Cincinnati.com: The COVID-19 virus isn't gone, but rules have been relaxed. So, doc, what do I do now?

UC infectious disease experts say it's okay to shake hands again

With COVID-19 cases declining, some school districts in the Cincinnati region are no longer requiring masks to be worn in class. The Ohio Department of Health announced recently that it would end daily reporting of COVID-19 cases. In a story published by Cincinnati.com, several local infectious disease experts were asked about a variety of practices as society emerges from the pandemic. One of the sources was Jennifer Forrester, MD, and another was Carl Fichtenbaum, MD, both of the Division of Infectious Diseases at the UC College of Medicine. 

Jennifer Wall Forrester, MD, of the Division of Infectious Diseases at the UC College of Medicine

Jennifer Wall Forrester, MD, of the Division of Infectious Diseases at the UC College of Medicine/Photo/Colleen Kelley/UC Creative + Brand

Both Forrester and Fichtenbaum said they would shake hands with someone now. 

"Yes, I will shake hands," Forrester said. 'I also keep my hand sanitizer handy (for example, in my purse and car). The COVID-19 virus (and other respiratory viruses) aren't spread by hand-to-hand contact. Washing or sanitizing hands before eating or touching your face can help protect you from lots of different viral and bacterial diseases."

Fichtenbaum said "Shaking hands is OK, just sanitize afterwards."

Forrester said she would continue to maintain social distancing because she has become comfortable with it over the past couple of years. She still isn't comfortable, however, with going out to a restaurant.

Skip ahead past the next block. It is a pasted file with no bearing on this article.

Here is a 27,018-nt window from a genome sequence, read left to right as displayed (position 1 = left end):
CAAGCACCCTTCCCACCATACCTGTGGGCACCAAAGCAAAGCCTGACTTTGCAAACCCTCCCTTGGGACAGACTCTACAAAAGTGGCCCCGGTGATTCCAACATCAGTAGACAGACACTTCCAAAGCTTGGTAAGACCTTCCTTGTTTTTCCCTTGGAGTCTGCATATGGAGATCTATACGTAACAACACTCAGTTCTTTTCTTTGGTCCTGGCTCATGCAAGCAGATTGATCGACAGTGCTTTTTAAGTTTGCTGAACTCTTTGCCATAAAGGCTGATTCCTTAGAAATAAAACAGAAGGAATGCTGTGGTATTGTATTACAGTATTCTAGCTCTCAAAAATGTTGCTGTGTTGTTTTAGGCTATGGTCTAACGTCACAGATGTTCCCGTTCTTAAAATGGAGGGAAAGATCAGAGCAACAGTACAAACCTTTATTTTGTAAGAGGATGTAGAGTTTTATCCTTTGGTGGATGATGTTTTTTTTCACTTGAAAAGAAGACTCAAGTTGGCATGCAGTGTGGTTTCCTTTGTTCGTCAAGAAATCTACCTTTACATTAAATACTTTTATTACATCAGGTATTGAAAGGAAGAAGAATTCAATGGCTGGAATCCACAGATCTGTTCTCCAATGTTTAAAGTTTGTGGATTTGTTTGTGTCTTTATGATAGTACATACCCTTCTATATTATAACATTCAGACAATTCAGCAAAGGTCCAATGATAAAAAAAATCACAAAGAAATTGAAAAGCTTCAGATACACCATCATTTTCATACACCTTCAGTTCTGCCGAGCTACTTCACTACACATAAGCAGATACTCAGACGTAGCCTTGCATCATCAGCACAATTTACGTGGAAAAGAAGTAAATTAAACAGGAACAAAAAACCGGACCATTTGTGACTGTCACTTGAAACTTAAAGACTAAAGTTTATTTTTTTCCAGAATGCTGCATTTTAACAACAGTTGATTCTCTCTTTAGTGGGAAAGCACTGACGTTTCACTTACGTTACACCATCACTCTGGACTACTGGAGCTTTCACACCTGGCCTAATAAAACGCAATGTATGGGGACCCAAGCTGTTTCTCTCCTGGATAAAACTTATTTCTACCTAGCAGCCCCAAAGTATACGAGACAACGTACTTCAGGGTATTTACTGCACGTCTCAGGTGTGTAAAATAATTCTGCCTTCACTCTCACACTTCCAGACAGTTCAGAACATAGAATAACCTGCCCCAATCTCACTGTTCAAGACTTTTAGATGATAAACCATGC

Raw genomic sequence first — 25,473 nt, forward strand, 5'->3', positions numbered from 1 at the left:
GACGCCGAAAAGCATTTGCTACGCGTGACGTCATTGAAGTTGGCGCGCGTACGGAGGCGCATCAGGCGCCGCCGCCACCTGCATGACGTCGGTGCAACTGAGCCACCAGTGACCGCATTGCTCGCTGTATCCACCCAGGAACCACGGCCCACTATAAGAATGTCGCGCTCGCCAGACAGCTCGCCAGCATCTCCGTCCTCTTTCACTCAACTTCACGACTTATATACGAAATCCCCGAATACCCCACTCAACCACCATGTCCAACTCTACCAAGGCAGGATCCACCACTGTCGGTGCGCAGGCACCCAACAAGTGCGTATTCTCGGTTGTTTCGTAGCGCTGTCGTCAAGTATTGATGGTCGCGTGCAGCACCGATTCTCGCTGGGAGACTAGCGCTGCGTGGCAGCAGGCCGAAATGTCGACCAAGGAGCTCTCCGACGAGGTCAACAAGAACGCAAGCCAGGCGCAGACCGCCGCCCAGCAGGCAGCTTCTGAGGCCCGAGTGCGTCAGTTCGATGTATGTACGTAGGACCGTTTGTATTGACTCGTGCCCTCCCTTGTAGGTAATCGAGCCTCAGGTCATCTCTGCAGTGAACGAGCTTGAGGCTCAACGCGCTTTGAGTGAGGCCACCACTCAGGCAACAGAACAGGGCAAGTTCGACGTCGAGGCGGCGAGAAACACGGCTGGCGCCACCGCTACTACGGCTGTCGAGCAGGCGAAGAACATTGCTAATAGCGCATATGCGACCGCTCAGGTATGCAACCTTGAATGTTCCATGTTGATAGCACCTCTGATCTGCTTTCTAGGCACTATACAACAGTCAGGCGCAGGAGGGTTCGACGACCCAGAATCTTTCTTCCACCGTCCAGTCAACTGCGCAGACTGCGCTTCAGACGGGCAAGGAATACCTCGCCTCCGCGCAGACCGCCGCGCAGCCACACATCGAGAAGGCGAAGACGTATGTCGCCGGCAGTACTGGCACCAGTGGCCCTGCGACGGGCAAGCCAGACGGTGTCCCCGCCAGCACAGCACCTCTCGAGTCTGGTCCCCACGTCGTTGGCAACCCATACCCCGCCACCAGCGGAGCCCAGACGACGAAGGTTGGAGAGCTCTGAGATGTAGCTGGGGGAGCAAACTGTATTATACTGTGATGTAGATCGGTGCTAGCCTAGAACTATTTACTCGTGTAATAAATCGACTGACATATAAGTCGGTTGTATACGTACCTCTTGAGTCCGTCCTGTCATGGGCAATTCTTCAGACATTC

Carl Fichtenbaum, MD, of the Division of Infectious Diseases at the UC College of Medicine

Carl Fichtenbaum, MD, of the Division of Infectious Diseases at the UC College of Medicine/Photo/Colleen Kelley/UC Creative + Brand

"I haven't gotten there yet," she said. 'I am excited to use the outdoor seating options as the weather improves. I hope that if infection levels continue to drop and we learn more about vaccination and immunity, I'll be able to enjoy my favorite restaurants inside, too."

On the question of what symptoms would trigger a COVID-19 test, Forrester says she has a pretty low threshold herself and her kids. 

"Generally a fever or new cough is reason for me to test, or any respiratory symptoms," she says. "I wouldn't want to expose others at work or school or an event. Even if the test is negative, though, if someone is sick, they can avoid spreading whatever they have by staying home."

Fichtenbaum shares that sentiment, saying ""If you have cough, sneezing, sore throat, runny nose, headache, sinus congestion, change in taste or smell that is new, then call your doctor for testing."

Read the entire story here

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